Mark A. Pizzo
United States Magistrate Judge
Judge Pizzo was appointed a United States Magistrate Judge in May 1995 and reappointed in May 2003. A Tampa native, he received his B.A. and J.D. degrees from Loyola University, New Orleans, Louisiana (1974 and 1977). From 1978 until 1994, he served as an Assistant Federal Public Defender in the Tampa Division. In 1994, that office designated him as its senior litigator for the district. From 1994 until his appointment to the bench in 1995, he served as an Assistant United States Attorney. Judge Pizzo was the 1995 recipient of the Federal Bar Association's George C. Carr Memorial Award for excellence in federal practice and distinguished service to the Federal Bar. He is a master and organizing member of the Herbert G. Goldburg Criminal Law Inn of Court. And he currently serves on the Lifetime Screening Board and the Independent Compensation Committee at the H. Lee Moffitt Cancer Center & Research Institute.
Criminal matters and hearings
| Dana Kanfer
Civil Cases - even
Civil Cases - odd
Career Law Clerk
Civil Cases - even
Case & Trial Management Preferences
Upon consent of the parties, Judge Pizzo provides a “date certain” for trial and will set the deadlines for the filing proposed jury instructions, verdict forms, and motions in limine at the final pretrial conference. For a jury trial, he generally examines the panel and then gives counsel fifteen minutes to conduct their own examinations. Thereafter, counsel will be invited to the bench to exercise any challenges for cause. After disposing of challenges for cause, peremptory challenges will then be exercised in an alternating manner, for example: one by the Plaintiff and then one by the Defendant. Counsel are to direct challenges to the first prospective juror seated in the box and continue in the order in which the jurors were called; no strike-backs are allowed.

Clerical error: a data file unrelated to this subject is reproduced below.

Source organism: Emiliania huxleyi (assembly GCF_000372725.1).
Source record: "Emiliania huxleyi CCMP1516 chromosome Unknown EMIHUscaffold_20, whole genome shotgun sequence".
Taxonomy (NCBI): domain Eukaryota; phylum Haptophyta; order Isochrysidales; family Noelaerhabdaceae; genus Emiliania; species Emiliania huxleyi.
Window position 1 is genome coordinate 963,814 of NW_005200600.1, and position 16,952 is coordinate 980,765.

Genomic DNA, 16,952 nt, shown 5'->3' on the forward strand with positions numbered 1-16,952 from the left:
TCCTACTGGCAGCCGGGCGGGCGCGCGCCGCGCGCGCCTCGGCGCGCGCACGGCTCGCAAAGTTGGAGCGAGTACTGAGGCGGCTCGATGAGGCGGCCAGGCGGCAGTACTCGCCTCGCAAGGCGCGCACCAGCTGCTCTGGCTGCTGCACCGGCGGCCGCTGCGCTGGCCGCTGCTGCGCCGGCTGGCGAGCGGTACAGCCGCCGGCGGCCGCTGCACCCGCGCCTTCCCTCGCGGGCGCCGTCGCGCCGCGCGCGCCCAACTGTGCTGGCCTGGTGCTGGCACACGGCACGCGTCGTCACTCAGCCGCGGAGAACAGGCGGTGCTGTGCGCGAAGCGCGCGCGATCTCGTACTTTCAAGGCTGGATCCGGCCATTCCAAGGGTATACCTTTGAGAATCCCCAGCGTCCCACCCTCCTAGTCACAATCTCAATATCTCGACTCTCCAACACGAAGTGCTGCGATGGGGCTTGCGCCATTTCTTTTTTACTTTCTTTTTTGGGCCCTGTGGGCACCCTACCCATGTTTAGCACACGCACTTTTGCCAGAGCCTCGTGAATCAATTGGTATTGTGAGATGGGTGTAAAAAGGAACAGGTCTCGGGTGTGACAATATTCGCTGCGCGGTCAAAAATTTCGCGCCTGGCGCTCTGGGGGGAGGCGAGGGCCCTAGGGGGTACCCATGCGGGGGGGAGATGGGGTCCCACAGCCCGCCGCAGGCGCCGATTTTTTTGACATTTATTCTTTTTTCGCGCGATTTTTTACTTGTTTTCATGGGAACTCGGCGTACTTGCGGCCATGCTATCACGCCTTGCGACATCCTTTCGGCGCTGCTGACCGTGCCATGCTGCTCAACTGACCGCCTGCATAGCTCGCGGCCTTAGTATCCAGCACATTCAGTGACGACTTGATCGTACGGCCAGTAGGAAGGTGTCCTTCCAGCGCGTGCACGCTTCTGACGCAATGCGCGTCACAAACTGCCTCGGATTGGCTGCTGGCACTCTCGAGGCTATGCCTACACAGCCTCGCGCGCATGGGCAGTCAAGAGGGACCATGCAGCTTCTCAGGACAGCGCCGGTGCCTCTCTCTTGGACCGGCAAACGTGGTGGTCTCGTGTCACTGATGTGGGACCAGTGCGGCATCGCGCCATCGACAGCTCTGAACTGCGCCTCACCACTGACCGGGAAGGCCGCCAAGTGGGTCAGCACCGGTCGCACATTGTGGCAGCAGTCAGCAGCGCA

Parties may call chambers to check on the status of a pending matter or for procedural information. In appropriate cases, a party may file a motion to appear telephonically in non-evidentiary civil proceedings. If disputes arise during depositions Judge Pizzo does not conduct telephonic hearings; instead, the parties are directed to state the nature of their objection(s) on the record and file a written motion.
For hearings and trials, counsel are expected to stand as court is opened, recessed or adjourned, stand when the jury enters or retires from the courtroom, stand when addressing, or being addressed by, the court. Counsel should stand at the lectern while examining any witness; except that counsel may approach the Clerk's desk or the witness for purposes of handling or tendering exhibits. Counsel for each party in any case should obtain from the Clerk, in advance of trial, tabs or labels for the marking and identification of each exhibit proposed to be offered in evidence or otherwise tendered to any witness during trial. Counsel must also prepare a list of such exhibits, in sequence, with a descriptive notation sufficient to identify each separately numbered exhibit. Copies of the list are to be provided to opposing counsel with three copies to the Court at the commencement of trial. See Local Rule 5.04.
In accordance with Fed. R. Civ. P. 54, a prevailing party must first file with the Clerk of Court a verified bill of costs. Only after the Clerk has made an initial determination as to costs may a party move the Court for judicial review.
Case & Trial Management Forms
|Instructions Regarding The Pre-Marking Of Exhibits|
|Exhibit Tags - Government||Adobe||WordPerfect|
|Exhibit Tags - Joint||Adobe||WordPerfect|
|Exhibit Tags - Plaintiff||Adobe||WordPerfect|
|Exhibit Tags - Defendant||Adobe||WordPerfect|